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Novel EU Pharmacogenomics Study Hopes to Learn Genetic Basis for Metabolic Syndrome


A new European Union-funded study aims to explore how genetic variation and dietary fat consumption contribute to obesity and other risk factors for cardiovascular disease, which are known collectively as “metabolic syndrome.”

“The idea would be that we would gain information on which individuals are most susceptible to complications with the metabolic syndrome so … we are not wasting time treating people who won’t respond,” said Mike Gibney, a professor of nutrition at the department of clinical medicine at Trinity College in Dublin who heads the study.

The study, called Lipgene, costs €12.5 million ($15 million) and will be paid for by the EU. The research involves 24 centers in Europe and will run for five years. Besides examining the roles of genes and dietary fat in metabolic syndrome, the teams also plan to alter the fat composition in food such as linseed, milk, and poultry in order to make them more healthy.

To investigate how fats and genes influence metabolic syndrome — which comprise conditions such as obesity, hypercholesterolemia, insulin resistance, and hypertension — the researchers will re-analyze data from the control group of an eight-year French intervention study that involved 13,000 subjects.

The scientists plan to select 1,000 individuals from the control group who developed metabolic syndrome over the course of the study, called Suvimax, and 1,000 controls. The team will also genotype approximately 100 genes in order to look for polymorphisms that might influence the onset of metabolic syndrome in combination with dietary fat intake.

Among these genes will be those that affect lipid distribution, glucose disposal, and fatty acid metabolism. For example, it is known that people with a polymorphism in the PPAR gamma gene exhibit a change in insulin sensitivity when the ratio of dietary polyunsaturated to saturated fat is changed, said Gibney. Likewise, people with a common polymorphism in the ApoE gene do not respond to a low-fat diet, he said.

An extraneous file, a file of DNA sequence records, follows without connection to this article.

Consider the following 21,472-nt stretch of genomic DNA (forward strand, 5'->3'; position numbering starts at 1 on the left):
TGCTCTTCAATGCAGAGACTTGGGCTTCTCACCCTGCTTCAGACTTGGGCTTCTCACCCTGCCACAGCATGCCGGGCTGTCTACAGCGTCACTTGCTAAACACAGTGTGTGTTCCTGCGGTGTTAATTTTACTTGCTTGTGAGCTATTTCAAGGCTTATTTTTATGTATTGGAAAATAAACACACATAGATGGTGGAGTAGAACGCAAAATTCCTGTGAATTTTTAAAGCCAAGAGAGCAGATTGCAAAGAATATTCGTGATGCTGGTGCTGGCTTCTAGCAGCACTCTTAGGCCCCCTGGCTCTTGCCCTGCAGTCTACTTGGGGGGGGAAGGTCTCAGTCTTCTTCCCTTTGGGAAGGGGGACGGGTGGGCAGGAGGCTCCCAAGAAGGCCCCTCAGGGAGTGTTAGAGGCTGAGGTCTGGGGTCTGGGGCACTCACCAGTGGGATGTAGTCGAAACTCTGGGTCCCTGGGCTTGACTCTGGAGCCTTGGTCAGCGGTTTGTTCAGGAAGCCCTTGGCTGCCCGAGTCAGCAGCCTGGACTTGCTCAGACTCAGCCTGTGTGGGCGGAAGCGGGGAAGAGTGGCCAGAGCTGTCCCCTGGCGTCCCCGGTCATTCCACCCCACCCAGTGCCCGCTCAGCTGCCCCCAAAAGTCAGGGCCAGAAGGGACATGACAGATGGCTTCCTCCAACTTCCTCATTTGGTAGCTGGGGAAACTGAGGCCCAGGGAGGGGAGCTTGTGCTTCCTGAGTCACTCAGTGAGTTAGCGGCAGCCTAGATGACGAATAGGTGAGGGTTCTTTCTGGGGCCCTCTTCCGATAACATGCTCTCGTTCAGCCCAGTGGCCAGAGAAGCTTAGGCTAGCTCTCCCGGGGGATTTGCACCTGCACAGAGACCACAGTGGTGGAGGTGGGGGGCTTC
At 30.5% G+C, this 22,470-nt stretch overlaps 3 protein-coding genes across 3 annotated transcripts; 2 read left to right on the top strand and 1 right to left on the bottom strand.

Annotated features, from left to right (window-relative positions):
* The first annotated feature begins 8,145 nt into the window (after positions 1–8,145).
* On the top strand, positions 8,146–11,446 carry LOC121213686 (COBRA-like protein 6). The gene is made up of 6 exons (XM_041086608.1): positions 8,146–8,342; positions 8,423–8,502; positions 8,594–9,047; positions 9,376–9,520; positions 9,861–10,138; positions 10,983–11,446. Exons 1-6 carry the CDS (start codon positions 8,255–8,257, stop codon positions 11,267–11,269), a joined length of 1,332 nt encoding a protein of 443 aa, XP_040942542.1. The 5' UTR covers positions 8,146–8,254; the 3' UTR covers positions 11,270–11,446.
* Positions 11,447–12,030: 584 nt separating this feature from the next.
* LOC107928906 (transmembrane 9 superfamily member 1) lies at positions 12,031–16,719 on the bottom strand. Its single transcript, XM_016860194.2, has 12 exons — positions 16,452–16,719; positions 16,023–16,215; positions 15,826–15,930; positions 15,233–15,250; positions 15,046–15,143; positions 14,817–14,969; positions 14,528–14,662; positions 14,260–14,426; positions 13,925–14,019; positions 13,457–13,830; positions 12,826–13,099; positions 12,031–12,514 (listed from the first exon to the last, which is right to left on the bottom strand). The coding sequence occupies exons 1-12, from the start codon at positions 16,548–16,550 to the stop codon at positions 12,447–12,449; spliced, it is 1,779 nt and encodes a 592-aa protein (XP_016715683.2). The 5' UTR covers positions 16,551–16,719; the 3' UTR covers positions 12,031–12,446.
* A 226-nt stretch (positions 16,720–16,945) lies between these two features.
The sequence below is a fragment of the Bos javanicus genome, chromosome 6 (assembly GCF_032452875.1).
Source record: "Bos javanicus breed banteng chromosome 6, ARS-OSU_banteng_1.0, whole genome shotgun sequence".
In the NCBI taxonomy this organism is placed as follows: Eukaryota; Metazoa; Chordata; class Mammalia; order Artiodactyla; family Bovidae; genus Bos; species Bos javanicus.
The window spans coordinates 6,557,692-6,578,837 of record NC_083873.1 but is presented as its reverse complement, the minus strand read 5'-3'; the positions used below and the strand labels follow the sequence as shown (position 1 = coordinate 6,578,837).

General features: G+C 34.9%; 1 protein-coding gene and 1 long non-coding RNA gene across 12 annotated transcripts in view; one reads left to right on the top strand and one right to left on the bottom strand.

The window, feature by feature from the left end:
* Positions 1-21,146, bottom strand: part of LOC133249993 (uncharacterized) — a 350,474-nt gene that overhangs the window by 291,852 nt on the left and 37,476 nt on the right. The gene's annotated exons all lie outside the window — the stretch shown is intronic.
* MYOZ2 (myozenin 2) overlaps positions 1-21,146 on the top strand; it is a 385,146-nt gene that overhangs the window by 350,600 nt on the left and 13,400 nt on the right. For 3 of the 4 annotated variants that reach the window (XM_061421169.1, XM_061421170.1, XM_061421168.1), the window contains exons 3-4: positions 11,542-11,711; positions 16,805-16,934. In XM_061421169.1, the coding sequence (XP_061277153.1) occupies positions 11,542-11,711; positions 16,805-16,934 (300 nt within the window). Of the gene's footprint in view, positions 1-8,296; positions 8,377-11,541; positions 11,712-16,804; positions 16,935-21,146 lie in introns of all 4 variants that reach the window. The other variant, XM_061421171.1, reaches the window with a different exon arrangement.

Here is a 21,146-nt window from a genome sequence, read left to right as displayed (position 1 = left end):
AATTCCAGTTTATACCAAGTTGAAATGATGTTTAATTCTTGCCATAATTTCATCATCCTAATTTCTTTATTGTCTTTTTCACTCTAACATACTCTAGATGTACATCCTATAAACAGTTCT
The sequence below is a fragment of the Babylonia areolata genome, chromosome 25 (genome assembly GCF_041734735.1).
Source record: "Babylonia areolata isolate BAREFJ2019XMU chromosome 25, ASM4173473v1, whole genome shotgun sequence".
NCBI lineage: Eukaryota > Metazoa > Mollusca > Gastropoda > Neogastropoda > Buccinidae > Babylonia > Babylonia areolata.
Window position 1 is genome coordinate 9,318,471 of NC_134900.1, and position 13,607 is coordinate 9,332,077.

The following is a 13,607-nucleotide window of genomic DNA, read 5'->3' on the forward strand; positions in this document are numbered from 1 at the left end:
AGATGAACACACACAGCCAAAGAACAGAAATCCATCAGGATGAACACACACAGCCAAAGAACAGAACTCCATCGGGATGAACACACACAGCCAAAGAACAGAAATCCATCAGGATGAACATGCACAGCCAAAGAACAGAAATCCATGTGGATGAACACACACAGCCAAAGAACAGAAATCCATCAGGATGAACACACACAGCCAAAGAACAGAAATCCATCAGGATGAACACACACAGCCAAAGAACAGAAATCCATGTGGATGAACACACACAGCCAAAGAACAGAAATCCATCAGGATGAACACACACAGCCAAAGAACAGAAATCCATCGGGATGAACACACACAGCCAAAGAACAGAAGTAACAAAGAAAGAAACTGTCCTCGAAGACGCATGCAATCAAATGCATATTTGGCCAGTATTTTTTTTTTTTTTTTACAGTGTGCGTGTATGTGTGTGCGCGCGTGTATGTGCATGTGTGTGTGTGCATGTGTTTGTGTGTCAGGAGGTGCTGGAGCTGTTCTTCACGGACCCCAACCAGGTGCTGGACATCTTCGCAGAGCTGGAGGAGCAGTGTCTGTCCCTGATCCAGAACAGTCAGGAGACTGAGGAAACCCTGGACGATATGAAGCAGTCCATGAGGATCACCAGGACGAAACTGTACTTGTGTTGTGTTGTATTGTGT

Hitachi will contribute to the study by analyzing genotype data using its Hitagene software, which was developed by bioinformaticists at Hitachi’s Dublin Laboratory, located at Trinity College. Hitagene can be used for linkage disequilibrium analysis, haplotype frequency estimation, and haplotype reconstruction, according to Hitachi.

Ultimately, the study could isolate a cluster of genes could emerge from the study that indicates a predisposition to metabolic syndrome, though there are no concrete plans yet to develop a diagnostic test, Gibney said. This could help decide who would benefit best from what kind of diet:

Another part of the project is a dietary intervention study slated to start early next year. The researchers will randomly assign a total of 480 people in eight cities to four diets and study whether they develop metabolic syndrome.

Variations in genes might explain why some subjects respond better than others to different diets, and help physicians put people on the diet that’s best for them: “In clinical nutrition, you are going to get much more personalized nutrition now,” Gibney said.


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